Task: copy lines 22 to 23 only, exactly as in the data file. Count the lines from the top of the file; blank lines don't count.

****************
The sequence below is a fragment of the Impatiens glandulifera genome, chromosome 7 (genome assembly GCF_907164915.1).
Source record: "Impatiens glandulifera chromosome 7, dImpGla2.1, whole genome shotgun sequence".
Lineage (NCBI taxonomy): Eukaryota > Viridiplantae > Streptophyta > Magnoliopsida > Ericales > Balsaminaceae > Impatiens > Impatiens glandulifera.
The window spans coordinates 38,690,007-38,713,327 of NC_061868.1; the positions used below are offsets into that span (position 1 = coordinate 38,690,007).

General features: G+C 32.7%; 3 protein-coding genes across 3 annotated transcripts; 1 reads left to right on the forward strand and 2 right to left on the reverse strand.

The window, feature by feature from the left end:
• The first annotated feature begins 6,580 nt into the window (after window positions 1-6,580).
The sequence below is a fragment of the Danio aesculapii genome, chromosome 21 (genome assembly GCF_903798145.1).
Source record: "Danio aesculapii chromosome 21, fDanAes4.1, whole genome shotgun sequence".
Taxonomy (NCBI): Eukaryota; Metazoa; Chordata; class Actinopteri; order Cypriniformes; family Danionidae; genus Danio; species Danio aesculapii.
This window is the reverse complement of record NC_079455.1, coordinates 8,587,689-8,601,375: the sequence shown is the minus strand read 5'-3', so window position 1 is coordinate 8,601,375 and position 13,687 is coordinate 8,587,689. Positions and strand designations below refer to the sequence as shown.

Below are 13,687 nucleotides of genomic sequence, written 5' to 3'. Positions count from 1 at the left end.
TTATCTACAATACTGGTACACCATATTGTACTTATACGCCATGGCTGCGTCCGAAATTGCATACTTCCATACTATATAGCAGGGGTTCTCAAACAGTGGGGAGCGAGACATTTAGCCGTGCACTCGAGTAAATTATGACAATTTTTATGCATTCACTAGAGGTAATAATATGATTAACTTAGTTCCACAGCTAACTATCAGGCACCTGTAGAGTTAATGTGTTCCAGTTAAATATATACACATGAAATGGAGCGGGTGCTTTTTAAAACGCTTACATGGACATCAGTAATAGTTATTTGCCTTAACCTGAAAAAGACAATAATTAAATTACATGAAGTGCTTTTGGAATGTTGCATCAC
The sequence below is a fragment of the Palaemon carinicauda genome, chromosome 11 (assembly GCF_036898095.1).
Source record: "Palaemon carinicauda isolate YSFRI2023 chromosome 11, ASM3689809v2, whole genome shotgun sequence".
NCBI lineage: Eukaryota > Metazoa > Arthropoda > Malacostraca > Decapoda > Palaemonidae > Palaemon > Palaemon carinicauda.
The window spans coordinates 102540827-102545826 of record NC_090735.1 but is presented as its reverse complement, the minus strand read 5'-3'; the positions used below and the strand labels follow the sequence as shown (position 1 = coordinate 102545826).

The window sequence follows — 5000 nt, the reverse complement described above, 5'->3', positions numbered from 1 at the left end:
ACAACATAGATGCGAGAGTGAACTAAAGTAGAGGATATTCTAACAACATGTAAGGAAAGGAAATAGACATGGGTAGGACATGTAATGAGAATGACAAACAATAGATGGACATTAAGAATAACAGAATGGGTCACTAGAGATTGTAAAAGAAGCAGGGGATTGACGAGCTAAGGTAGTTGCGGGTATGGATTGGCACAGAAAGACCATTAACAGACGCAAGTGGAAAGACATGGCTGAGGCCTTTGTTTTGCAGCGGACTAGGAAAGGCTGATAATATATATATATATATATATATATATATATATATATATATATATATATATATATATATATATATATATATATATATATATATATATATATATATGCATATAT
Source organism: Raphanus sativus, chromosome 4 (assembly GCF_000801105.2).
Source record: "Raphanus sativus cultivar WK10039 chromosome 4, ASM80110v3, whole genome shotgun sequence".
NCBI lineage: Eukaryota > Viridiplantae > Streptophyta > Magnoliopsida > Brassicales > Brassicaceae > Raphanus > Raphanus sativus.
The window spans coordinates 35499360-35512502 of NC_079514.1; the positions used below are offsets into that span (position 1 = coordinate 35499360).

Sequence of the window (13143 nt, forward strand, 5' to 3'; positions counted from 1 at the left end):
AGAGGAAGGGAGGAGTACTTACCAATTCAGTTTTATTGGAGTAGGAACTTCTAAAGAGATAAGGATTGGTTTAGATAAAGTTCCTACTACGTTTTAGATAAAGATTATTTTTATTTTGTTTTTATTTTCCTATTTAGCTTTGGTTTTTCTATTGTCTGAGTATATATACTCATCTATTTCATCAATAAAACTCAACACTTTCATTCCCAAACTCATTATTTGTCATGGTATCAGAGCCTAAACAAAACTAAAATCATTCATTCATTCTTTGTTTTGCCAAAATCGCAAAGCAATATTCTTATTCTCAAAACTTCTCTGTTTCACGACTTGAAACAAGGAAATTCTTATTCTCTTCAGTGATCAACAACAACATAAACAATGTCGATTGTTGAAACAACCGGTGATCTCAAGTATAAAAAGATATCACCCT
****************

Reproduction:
NCBI lineage: Eukaryota > Viridiplantae > Streptophyta > Magnoliopsida > Brassicales > Brassicaceae > Raphanus > Raphanus sativus.
The window spans coordinates 35499360-35512502 of NC_079514.1; the positions used below are offsets into that span (position 1 = coordinate 35499360).